The recent NAEB-IGC coffee conference in Kigali has highlighted two key priorities for the industry:
- Improve access to inputs and extension services for farmers
- Establish a regulatory framework to improve the relationship between farmers and coffee washing stations and ensure a reasonable share of the international prices reaches the farmers.
Lessons from the experience of Colombia and Costa Rica may prove valuable:
- The Colombian SICA (Sistema de Información Cafetera – Coffee Information System) includes a dynamic feature in the census. This allows storage of up-to-date information on the situation and needs of the farmers in each region, thereby improving the efficiency of input delivery by government and private sector alike.
- Integrate features of the Costa Rica Coffee Board (ICAFE, Instituto del Café de Costa Rica), regulating the relationship among actors at different stages of the coffee value chain.
Coffee is an important export cash crop with the potential to lift farmers in rural areas out of poverty and increase foreign exchange reserves. Growing, processing, and marketing coffee, however, requires well-functioning markets at all stages of the chain: from input provisions and pre-harvest farming technology, to post-harvesting contract enforcement with foreign buyers.
The Draft National Coffee Plan and the IGC research recently presented at the February conference in Kigali highlight that coffee washing stations should become the heart of the value chain, from which inputs and extension services flow upstream to farmers, and high quality coffee flows downstream to buyers and exporters. However, both the National Coffee Plan and IGC research highlight challenges faced by the stations in developing stable relationships with farmers, extending inputs and extensions services to farmers, accessing credit, etc.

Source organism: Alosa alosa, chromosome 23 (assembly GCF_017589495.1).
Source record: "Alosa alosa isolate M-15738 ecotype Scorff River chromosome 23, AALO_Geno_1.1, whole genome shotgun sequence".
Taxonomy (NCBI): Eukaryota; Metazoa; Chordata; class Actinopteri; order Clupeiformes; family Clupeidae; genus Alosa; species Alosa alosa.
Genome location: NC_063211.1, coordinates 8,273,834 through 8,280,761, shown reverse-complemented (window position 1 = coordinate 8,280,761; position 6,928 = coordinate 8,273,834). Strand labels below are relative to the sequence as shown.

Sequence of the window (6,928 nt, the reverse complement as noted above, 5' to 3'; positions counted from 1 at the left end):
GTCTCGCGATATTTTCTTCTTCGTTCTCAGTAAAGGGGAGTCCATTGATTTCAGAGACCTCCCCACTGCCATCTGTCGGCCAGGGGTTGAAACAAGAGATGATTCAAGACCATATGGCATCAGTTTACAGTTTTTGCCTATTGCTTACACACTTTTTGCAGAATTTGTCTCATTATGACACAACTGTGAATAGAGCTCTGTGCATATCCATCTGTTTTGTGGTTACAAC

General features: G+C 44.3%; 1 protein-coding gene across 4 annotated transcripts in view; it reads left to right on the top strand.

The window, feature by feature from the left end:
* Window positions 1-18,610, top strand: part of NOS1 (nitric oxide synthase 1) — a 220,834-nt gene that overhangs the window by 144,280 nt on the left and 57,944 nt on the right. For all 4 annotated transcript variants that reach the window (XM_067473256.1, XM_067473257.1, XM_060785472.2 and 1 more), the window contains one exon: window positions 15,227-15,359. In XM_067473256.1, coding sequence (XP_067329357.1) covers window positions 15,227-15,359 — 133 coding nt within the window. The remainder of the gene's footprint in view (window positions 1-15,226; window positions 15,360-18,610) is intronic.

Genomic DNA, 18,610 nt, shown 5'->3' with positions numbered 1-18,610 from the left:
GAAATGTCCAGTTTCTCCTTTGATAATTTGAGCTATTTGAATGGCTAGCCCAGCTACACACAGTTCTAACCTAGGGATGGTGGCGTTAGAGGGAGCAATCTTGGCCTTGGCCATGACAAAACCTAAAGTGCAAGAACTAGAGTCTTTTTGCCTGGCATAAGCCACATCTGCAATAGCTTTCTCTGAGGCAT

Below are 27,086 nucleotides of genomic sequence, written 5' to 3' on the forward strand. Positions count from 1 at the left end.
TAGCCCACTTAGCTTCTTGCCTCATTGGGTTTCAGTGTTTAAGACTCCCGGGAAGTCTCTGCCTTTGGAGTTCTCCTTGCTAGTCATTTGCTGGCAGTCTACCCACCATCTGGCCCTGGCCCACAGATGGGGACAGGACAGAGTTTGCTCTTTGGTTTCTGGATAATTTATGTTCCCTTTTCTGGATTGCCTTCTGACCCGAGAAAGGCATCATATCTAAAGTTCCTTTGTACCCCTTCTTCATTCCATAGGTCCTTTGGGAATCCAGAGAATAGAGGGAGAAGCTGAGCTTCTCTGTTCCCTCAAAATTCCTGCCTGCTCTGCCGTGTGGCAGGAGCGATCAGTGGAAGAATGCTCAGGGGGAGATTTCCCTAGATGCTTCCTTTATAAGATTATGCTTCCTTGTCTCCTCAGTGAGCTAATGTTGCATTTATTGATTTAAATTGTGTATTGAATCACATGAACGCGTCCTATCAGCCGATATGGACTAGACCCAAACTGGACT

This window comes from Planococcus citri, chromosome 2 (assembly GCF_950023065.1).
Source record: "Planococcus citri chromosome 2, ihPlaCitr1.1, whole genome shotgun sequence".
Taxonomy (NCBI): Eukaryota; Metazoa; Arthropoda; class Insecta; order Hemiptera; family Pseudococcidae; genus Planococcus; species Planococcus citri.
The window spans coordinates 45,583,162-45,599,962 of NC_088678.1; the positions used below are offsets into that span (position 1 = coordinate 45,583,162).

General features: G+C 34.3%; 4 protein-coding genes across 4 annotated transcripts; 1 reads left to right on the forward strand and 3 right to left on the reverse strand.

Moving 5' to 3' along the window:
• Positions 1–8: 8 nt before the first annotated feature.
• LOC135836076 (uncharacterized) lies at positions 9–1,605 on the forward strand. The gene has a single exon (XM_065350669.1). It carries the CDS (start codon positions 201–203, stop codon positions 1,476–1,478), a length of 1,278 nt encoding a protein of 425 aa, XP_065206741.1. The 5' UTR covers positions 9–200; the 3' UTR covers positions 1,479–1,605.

This note presents lessons from Colombia and Costa Rica, with a century old involvement in managing the coffee chains. Both countries represent success stories in the coffee sector, having established strong reputations for quality and an equitable distribution of rents along the chain.
We focus on two main ideas from these countries: the Live Farmer Census in Colombia and the System of Payment and Liquidation in Costa Rica. The Colombia Live Farmer Census allows for a real-time monitoring of farmers production decisions, which opens the door to a significantly more efficient distribution of inputs and extension services to farmers from both the government and private sector alike – a significant challenge in the current system. The Costa Rican system of Payment and Liquidation achieves efficient cash flow management and helps consolidate farmers’ trust in the financial strength of the coffee washing stations.